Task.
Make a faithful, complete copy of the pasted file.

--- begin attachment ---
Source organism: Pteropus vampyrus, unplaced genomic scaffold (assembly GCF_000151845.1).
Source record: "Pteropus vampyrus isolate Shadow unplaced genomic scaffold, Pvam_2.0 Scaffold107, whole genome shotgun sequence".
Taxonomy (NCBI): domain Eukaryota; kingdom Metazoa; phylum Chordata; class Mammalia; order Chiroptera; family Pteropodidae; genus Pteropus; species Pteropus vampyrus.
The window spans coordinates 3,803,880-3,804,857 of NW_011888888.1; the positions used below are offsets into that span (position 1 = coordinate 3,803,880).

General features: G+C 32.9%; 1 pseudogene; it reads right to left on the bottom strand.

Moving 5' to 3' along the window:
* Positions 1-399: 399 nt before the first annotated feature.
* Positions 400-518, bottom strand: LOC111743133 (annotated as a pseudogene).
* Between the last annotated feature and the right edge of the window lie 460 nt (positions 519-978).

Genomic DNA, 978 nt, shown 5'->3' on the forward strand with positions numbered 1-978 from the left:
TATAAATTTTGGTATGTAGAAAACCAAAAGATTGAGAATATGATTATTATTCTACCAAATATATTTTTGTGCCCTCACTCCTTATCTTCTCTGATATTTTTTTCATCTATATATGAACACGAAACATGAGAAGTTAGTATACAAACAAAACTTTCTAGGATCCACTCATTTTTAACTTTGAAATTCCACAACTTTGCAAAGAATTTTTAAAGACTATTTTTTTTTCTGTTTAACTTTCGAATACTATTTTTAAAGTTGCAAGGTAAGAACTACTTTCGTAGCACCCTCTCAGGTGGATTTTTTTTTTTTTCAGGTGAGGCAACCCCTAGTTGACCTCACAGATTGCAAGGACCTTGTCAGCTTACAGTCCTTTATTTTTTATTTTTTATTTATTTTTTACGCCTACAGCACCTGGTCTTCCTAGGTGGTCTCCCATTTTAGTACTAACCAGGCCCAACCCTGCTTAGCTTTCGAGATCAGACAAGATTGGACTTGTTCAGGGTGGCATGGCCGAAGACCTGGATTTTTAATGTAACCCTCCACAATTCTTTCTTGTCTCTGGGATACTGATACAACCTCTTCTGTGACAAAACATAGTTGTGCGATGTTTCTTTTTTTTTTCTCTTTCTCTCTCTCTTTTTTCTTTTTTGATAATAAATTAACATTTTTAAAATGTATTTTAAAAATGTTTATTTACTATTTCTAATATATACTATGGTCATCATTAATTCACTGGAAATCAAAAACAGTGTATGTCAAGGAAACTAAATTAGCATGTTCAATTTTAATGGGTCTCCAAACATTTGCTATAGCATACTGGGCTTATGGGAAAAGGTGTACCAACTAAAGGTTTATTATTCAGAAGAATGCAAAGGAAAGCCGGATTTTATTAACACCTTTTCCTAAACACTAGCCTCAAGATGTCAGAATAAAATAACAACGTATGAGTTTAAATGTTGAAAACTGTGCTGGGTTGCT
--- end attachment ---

Source organism: Pteropus vampyrus, unplaced genomic scaffold (assembly GCF_000151845.1).
Source record: "Pteropus vampyrus isolate Shadow unplaced genomic scaffold, Pvam_2.0 Scaffold107, whole genome shotgun sequence".
Taxonomy (NCBI): domain Eukaryota; kingdom Metazoa; phylum Chordata; class Mammalia; order Chiroptera; family Pteropodidae; genus Pteropus; species Pteropus vampyrus.
The window spans coordinates 3,803,880-3,804,857 of NW_011888888.1; the positions used below are offsets into that span (position 1 = coordinate 3,803,880).

General features: G+C 32.9%; 1 pseudogene; it reads right to left on the bottom strand.

Moving 5' to 3' along the window:
* Positions 1-399: 399 nt before the first annotated feature.
* Positions 400-518, bottom strand: LOC111743133 (annotated as a pseudogene).
* Between the last annotated feature and the right edge of the window lie 460 nt (positions 519-978).

Genomic DNA, 978 nt, shown 5'->3' on the forward strand with positions numbered 1-978 from the left:
TATAAATTTTGGTATGTAGAAAACCAAAAGATTGAGAATATGATTATTATTCTACCAAATATATTTTTGTGCCCTCACTCCTTATCTTCTCTGATATTTTTTTCATCTATATATGAACACGAAACATGAGAAGTTAGTATACAAACAAAACTTTCTAGGATCCACTCATTTTTAACTTTGAAATTCCACAACTTTGCAAAGAATTTTTAAAGACTATTTTTTTTTCTGTTTAACTTTCGAATACTATTTTTAAAGTTGCAAGGTAAGAACTACTTTCGTAGCACCCTCTCAGGTGGATTTTTTTTTTTTTCAGGTGAGGCAACCCCTAGTTGACCTCACAGATTGCAAGGACCTTGTCAGCTTACAGTCCTTTATTTTTTATTTTTTATTTATTTTTTACGCCTACAGCACCTGGTCTTCCTAGGTGGTCTCCCATTTTAGTACTAACCAGGCCCAACCCTGCTTAGCTTTCGAGATCAGACAAGATTGGACTTGTTCAGGGTGGCATGGCCGAAGACCTGGATTTTTAATGTAACCCTCCACAATTCTTTCTTGTCTCTGGGATACTGATACAACCTCTTCTGTGACAAAACATAGTTGTGCGATGTTTCTTTTTTTTTTCTCTTTCTCTCTCTCTTTTTTCTTTTTTGATAATAAATTAACATTTTTAAAATGTATTTTAAAAATGTTTATTTACTATTTCTAATATATACTATGGTCATCATTAATTCACTGGAAATCAAAAACAGTGTATGTCAAGGAAACTAAATTAGCATGTTCAATTTTAATGGGTCTCCAAACATTTGCTATAGCATACTGGGCTTATGGGAAAAGGTGTACCAACTAAAGGTTTATTATTCAGAAGAATGCAAAGGAAAGCCGGATTTTATTAACACCTTTTCCTAAACACTAGCCTCAAGATGTCAGAATAAAATAACAACGTATGAGTTTAAATGTTGAAAACTGTGCTGGGTTGCT